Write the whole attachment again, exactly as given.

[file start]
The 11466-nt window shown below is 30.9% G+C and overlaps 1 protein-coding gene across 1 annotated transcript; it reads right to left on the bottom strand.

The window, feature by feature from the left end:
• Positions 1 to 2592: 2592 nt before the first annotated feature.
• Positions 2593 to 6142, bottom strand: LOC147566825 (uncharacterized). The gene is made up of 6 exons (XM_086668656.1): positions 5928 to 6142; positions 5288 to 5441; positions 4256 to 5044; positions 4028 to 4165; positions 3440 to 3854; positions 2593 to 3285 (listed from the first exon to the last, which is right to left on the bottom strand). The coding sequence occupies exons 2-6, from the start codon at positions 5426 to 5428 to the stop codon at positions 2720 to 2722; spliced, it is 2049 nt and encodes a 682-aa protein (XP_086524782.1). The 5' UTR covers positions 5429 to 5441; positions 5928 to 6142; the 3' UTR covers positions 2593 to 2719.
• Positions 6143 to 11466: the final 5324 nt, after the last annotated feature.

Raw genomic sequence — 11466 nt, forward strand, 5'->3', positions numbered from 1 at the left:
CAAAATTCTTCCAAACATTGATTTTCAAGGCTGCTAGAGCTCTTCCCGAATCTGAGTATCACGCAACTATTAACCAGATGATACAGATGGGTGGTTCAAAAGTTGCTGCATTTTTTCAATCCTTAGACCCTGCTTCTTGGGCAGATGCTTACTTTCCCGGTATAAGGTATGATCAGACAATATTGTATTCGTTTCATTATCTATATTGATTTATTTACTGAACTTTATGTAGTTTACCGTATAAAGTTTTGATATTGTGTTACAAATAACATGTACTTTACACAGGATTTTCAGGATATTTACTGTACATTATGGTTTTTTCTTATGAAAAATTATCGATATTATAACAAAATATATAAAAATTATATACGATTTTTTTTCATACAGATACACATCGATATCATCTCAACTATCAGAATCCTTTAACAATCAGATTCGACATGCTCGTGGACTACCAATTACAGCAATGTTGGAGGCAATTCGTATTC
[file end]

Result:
The 11466-nt window shown below is 30.9% G+C and overlaps 1 protein-coding gene across 1 annotated transcript; it reads right to left on the bottom strand.

The window, feature by feature from the left end:
• Positions 1 to 2592: 2592 nt before the first annotated feature.
• Positions 2593 to 6142, bottom strand: LOC147566825 (uncharacterized). The gene is made up of 6 exons (XM_086668656.1): positions 5928 to 6142; positions 5288 to 5441; positions 4256 to 5044; positions 4028 to 4165; positions 3440 to 3854; positions 2593 to 3285 (listed from the first exon to the last, which is right to left on the bottom strand). The coding sequence occupies exons 2-6, from the start codon at positions 5426 to 5428 to the stop codon at positions 2720 to 2722; spliced, it is 2049 nt and encodes a 682-aa protein (XP_086524782.1). The 5' UTR covers positions 5429 to 5441; positions 5928 to 6142; the 3' UTR covers positions 2593 to 2719.
• Positions 6143 to 11466: the final 5324 nt, after the last annotated feature.

Raw genomic sequence — 11466 nt, forward strand, 5'->3', positions numbered from 1 at the left:
CAAAATTCTTCCAAACATTGATTTTCAAGGCTGCTAGAGCTCTTCCCGAATCTGAGTATCACGCAACTATTAACCAGATGATACAGATGGGTGGTTCAAAAGTTGCTGCATTTTTTCAATCCTTAGACCCTGCTTCTTGGGCAGATGCTTACTTTCCCGGTATAAGGTATGATCAGACAATATTGTATTCGTTTCATTATCTATATTGATTTATTTACTGAACTTTATGTAGTTTACCGTATAAAGTTTTGATATTGTGTTACAAATAACATGTACTTTACACAGGATTTTCAGGATATTTACTGTACATTATGGTTTTTTCTTATGAAAAATTATCGATATTATAACAAAATATATAAAAATTATATACGATTTTTTTTCATACAGATACACATCGATATCATCTCAACTATCAGAATCCTTTAACAATCAGATTCGACATGCTCGTGGACTACCAATTACAGCAATGTTGGAGGCAATTCGTATTC